Reroot yourself in what you should never have forgotten—which is that we have enemies not because of what we did or didn’t do here or there, or on this day or that one, or because our hasbara isn’t good enough or because it is too good, or any other pointless argument. It is because we have vicious enemies, and they hate us. Instead of trying pathetically to curry favor with American overlords by scrubbing Judaism from your streets, pray to HaShem to fulfill the promise made to Isaiah and deliver vengeance. Reject, with great force and wrath, the death cult that has gripped so much of American political, public, and intellectual life and that sees virtue in propping up benighted regimes in the name of diversity, equity, and inclusion. We don’t need an integrated Middle East, because we don’t wish to integrate with the murderous mullahs and their packs of wild animals. We have our own interests, and if we’re smart—and if we wish to survive—we’ll never forget it again (here).

You may be wondering what part of this statement angered me. Was it the raving and ranting of the author against the American government and its President [the same one who sent us very generous military aid, who is a true friend of Israel, despite his dislike of Bibi]? Was it his demonizing the entire population of the Middle East as murderous wild animals? Of course both those statements bothered me. But what bothered me the most was his call to pray to HaShem [sic] to fulfill His promise and deliver vengeance.  It is this type of thinking which has got us into the mess, namely, too much reliance on God’s protection; too much thinking that we are God’s chosen people. [As I write these words, I hear again ten very loud planes going overhead to deliver not God’s vengeance, but the Air Force’s attack on Gaza in response to Hamas’s terrorist attack on Israel].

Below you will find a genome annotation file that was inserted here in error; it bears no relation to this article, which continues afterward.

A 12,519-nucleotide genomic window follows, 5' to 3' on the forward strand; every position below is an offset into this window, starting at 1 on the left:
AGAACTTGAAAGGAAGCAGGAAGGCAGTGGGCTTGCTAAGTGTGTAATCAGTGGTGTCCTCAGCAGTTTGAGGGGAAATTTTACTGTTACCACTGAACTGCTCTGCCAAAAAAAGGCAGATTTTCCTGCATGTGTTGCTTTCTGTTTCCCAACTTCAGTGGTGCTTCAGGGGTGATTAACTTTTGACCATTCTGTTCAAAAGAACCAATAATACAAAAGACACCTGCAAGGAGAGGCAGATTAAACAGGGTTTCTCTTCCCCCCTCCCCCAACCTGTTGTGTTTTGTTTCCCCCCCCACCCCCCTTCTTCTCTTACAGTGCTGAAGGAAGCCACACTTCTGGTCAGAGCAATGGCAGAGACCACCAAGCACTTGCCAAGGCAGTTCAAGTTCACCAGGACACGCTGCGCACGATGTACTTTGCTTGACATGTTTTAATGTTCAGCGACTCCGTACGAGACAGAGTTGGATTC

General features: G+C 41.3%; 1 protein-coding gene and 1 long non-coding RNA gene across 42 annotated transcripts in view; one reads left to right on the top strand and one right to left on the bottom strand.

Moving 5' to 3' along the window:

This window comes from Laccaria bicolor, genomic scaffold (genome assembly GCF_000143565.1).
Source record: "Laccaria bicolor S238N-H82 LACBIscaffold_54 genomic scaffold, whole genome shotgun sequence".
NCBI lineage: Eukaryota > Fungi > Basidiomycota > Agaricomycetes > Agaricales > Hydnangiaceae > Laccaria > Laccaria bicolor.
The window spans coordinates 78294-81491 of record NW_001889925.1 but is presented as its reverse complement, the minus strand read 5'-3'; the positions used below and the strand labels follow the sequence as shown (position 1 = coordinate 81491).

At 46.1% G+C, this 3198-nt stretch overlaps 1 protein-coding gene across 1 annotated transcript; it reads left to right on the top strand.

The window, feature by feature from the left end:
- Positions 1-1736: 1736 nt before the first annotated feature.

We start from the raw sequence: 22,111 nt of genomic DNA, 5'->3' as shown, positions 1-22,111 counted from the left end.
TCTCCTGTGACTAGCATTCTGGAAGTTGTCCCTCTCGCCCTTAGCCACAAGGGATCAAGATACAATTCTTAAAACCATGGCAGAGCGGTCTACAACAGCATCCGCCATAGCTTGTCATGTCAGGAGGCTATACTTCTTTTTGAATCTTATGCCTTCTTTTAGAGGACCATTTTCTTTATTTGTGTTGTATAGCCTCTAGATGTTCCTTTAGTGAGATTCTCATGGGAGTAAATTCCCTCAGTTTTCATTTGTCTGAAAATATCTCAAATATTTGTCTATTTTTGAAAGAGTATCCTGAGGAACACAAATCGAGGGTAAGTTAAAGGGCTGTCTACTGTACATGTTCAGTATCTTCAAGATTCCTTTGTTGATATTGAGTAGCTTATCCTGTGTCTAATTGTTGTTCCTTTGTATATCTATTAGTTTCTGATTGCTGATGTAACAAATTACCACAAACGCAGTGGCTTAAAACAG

Now it is true that there is a biblical God of vengeance—but more often than not, that vengeance is directed against his own people—especially when they/we sin.  It is a very dangerous mandate. The idea that victims are responsible for what happens to them was actually propagated yesterday when Yossi Shelli, the Director General of the Prime Minister’s Office, blamed the partygoers and made excuses for the government in a very unfortunate interview on Channel 12. In this interview he accused the “nature party” at Rei-im of contributing to the loss of control over Hamas’s terrorist attack. He said in the interview: